A Rabbi’s Journey to Humanistic Judaism

June 1, 2000
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Peter H. Schweitzer

I have often speculated that had I learned Hebrew as a child and then become bar mitzvah, I probably would not have undertaken an exploration of my Jewish roots in college (majoring in Judaic studies and becoming a student leader at Hillel), visited Israel to work on an archeological dig, or finally gone on to become a rabbi. Instead, like most of my peers, I would have checked out at age thirteen, or sixteen after confirmation. And, like most of my peers today, I would probably check in only a few times a year or, perhaps, give up affiliation altogether with organized Judaism.

As a child, I learned the Sh’ma and the Borchu, Hiney Mah Tov and Ayn Kehloheynu. But I never paid attention to the words. In fact, even after I entered the rabbinate I was concerned more with the choreography of the service than with the content. Only later did I wonder who this God was to whom I was praying, only later did I question the core beliefs of traditional Judaism that I had simply accepted on the authority of inherited doctrine.

It was while conducting funeral services as a rabbi that I first began to find inconsistencies between my own beliefs and the prayers. The liturgy of these occasions struck me as naive and dishonest. It offered little comfort with its stiff-upper-lip denial of suffering. In the face of death and tragedy, and certainly after the Holocaust and nuclear devastation, I could not accept God as a shepherd whose rod and staff were supposed to comfort me.

In fact, I came to discover that the biblical deity is not always so charitable and comforting. Portrayed as a kind despot (“Our Father, Our King”), God is often bossy, arrogant, and vindictive ‹ not exactly my idea of a beneficent caretaker. Postmodernists redefine God as a Force or Spirit of the Universe, but this attempt at theological fiction cannot hide the truth: Yahweh, the Jewish God, is no metaphorical abstraction. Rather, He is a very male and oftentimes macho God. While this God is perfectly appropriate to a patriarchal society invested in mythology, He is less suited to an egalitarian culture like our own that is committed to reason, scientific knowledge, and human ingenuity.

Our contemporary lives also teach us that life is often unfair, and it takes human courage, rather than divine blessings, to endure pain. If comfort is to be found, it comes from within oneself ‹ from self-reliance ‹ or from the support of family and friends. It also comes from the members of a community who support one another, share each other’s joys, and accept the diversity of cultural backgrounds.

Comfort also comes from intellectual integrity. I need to use words that I can recite unequivocally. I cannot use language for which I must apologize. My liturgical language must be clear and honest while also evocative and uplifting.

When I develop new liturgy for my congregation, I borrow and modify forms and notions from the past that speak to our modern sensibilities. For example, traditional melodies, kept as tributes to our memories, are laid over with new lyrics that are true to our beliefs. New meditations and songs reflect our creativity. We affirm our identification with the Jewish people and the Jewish experience while we also affirm our right and responsibility to question, reject, modify, adapt, and create celebrations and liturgy anew. As it has throughout history, Judaism continues to evolve.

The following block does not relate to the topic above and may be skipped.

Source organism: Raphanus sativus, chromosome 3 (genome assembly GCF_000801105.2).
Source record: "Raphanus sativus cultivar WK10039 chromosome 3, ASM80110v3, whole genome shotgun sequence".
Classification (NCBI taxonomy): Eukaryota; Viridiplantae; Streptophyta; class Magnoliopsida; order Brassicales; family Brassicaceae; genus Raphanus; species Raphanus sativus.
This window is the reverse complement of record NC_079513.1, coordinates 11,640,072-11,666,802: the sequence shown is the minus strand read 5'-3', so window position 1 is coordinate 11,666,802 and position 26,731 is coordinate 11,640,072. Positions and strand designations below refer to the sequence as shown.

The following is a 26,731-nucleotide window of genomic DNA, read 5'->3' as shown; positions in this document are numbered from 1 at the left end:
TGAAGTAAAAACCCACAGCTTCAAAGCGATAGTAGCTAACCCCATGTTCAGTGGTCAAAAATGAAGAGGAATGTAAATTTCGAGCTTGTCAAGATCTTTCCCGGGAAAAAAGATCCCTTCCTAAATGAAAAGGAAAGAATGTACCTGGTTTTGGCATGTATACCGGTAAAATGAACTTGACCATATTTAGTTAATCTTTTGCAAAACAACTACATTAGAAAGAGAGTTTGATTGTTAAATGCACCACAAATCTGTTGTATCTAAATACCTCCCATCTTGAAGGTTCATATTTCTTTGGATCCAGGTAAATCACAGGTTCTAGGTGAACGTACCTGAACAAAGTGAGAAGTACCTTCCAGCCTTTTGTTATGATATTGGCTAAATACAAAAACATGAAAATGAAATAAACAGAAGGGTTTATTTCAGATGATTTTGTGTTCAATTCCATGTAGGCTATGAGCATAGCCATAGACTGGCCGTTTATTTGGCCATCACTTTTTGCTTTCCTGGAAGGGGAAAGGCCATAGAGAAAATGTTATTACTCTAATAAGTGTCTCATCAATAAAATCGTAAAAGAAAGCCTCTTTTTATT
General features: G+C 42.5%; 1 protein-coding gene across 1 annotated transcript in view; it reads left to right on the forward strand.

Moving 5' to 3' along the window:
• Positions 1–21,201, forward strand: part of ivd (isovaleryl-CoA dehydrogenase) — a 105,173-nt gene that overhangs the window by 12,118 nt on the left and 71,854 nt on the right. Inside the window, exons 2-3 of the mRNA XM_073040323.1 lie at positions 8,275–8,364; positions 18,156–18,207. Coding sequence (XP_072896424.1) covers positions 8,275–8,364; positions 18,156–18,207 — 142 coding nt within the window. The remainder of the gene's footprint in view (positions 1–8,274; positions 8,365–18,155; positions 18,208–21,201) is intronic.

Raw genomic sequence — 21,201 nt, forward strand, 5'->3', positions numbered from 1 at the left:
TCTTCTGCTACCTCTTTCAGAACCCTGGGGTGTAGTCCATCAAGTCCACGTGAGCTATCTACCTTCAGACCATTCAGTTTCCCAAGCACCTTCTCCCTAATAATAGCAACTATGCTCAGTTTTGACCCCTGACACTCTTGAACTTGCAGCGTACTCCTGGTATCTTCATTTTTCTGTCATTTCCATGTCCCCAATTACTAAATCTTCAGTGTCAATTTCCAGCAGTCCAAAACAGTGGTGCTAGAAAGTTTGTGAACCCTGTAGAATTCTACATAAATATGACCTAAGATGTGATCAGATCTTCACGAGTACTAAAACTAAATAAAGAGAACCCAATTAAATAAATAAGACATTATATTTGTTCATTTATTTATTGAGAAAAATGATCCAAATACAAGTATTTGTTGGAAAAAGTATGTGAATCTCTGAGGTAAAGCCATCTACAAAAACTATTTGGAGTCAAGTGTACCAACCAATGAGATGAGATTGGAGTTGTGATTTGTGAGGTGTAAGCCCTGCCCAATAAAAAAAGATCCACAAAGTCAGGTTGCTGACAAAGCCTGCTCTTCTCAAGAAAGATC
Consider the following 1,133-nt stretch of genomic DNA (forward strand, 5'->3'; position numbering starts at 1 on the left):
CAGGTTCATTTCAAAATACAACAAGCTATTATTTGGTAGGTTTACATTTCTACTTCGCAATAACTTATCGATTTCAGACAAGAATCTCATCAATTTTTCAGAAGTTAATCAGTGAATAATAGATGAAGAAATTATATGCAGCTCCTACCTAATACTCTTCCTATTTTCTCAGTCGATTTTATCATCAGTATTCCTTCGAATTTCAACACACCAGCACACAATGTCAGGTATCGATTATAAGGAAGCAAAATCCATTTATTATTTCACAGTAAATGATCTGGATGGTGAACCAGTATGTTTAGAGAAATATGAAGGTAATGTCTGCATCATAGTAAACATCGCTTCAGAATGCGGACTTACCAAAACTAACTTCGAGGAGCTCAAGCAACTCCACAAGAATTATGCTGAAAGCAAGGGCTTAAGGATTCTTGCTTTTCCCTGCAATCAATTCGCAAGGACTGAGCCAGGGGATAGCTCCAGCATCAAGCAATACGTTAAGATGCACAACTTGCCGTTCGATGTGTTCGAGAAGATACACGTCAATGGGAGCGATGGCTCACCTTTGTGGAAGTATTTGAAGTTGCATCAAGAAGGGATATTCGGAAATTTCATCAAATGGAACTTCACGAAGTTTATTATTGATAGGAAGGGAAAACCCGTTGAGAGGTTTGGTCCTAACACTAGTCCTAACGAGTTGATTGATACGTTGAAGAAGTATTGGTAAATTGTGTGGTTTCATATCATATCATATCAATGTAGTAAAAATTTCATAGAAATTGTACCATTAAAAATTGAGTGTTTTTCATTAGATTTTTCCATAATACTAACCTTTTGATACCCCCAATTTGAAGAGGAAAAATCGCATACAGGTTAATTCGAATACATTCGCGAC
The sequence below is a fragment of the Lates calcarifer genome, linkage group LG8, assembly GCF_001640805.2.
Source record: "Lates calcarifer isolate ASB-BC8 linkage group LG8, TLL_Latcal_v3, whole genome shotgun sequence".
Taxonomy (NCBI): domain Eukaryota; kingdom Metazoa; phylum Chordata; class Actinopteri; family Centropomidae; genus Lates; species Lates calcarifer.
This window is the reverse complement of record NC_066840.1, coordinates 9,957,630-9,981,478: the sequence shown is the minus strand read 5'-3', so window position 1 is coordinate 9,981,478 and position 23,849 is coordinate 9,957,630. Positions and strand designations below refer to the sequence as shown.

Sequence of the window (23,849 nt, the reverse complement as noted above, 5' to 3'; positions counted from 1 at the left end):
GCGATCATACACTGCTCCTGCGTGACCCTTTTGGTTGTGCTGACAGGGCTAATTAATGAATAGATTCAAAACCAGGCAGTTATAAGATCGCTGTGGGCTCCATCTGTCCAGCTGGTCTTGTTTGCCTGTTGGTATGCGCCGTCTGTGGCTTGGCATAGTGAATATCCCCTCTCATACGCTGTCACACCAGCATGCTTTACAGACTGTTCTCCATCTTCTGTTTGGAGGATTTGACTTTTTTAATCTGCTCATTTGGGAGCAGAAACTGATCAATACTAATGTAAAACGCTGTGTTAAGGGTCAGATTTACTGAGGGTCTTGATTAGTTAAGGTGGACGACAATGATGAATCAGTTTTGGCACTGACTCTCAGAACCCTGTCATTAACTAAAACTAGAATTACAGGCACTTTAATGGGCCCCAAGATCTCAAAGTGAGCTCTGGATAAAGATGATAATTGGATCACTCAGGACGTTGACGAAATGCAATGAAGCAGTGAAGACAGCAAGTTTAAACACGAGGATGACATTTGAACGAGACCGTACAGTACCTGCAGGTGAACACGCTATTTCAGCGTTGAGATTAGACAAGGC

I was raised to believe that the Torah was sacrosanct and unsurpassed in its wisdom. I have since learned that the Torah does not contain all truth but is a fallible human document written over a vast period by many authors whose views do not necessarily agree. The Torah addresses the needs and realities of a particular epoch and place far different and remote from our own. We live in an Internet world and our horizons encompass an entire universe far beyond the ancient desert.

While Humanistic Jews preserve time-honored lessons of Torah and Talmud, we also obtain equally important and compelling teachings from modern literature and science that address contemporary situations and challenges. We draw lessons from the collective experiences of the Jewish people and of people universally. We also draw lessons from the experiences of our own families and personal lives.

My own journey has been one of exploration and growth. As a child, I lovingly embraced the songs and stories of my people. As an adolescent, I discovered philosophy and rational inquiry. As an adult, I reclaimed my Jewish roots but also discovered that I could do so with integrity and authenticity as a Secular Humanistic Jew. My participation in the Jewish people is no less strong and passionate than it was in my youth. But now it is an affiliation I embrace not just with my heart but with my head as well. And also, as before, with all my might.

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Peter H. Schweitzer is a Clinical Social Worker for the Jewish Board of Family and Children¹s Services in Brooklyn, NY, and Rabbinic Advisor to the International Federation of Secular Humanistic Jews. He was ordained a Reform rabbi from Hebrew Union College Jewish Institute of Religion and is a recognized collector of Jewish Americana. As a leader of The City Congregation for Humanistic Judaism in New York City, he has developed liturgy, including a secular humanistic haggadah, and a guide for a humanistic bar/bat mitzvah.

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